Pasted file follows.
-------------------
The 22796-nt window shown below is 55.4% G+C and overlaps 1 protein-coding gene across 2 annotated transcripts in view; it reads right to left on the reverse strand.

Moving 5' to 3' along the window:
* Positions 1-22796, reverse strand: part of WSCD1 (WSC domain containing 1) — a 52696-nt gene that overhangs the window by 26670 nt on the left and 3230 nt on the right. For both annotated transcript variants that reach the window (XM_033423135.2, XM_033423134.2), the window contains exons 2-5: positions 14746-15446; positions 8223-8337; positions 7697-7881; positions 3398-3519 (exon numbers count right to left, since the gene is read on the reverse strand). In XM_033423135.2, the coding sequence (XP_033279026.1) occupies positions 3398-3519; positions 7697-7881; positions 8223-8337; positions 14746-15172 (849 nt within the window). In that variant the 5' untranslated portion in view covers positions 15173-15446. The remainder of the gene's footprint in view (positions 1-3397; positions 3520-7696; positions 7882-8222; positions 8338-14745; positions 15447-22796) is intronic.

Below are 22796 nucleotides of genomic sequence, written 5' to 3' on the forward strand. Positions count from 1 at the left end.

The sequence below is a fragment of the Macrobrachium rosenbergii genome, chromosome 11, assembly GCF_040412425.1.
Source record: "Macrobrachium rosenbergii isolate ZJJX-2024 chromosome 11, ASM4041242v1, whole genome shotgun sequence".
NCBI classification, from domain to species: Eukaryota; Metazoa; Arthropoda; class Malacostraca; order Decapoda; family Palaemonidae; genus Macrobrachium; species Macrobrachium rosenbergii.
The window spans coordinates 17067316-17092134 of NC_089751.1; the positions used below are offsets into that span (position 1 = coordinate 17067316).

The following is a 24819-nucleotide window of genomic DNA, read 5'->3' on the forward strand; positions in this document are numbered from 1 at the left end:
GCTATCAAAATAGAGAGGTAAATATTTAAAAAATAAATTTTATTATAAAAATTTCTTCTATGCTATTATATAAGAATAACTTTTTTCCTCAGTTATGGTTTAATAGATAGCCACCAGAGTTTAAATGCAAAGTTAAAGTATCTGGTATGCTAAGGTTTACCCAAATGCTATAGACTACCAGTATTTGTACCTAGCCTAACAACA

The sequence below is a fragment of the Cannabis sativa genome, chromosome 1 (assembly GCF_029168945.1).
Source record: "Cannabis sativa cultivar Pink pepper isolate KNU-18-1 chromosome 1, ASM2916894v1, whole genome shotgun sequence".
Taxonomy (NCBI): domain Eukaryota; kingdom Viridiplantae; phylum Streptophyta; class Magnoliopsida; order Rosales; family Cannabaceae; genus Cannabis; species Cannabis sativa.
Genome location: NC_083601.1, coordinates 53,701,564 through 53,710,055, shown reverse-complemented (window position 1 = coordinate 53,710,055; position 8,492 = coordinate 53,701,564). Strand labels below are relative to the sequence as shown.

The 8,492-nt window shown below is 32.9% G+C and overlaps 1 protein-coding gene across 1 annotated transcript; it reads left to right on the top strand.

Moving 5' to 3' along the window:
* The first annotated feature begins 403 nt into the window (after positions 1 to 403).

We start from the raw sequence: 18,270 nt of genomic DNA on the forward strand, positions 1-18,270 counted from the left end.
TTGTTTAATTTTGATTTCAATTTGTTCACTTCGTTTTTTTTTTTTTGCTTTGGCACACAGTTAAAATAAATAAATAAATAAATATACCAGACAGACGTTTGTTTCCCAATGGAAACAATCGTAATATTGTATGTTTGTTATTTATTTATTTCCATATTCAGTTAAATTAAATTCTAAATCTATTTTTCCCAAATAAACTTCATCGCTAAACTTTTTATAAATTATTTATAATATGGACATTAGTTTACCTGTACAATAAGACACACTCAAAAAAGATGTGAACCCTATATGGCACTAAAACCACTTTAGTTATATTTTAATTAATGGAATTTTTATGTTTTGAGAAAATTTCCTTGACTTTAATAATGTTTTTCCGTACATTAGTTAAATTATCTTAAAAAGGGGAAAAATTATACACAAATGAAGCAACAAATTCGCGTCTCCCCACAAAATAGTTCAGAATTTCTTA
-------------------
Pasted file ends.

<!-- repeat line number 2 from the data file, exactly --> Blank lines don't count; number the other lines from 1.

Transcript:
Moving 5' to 3' along the window: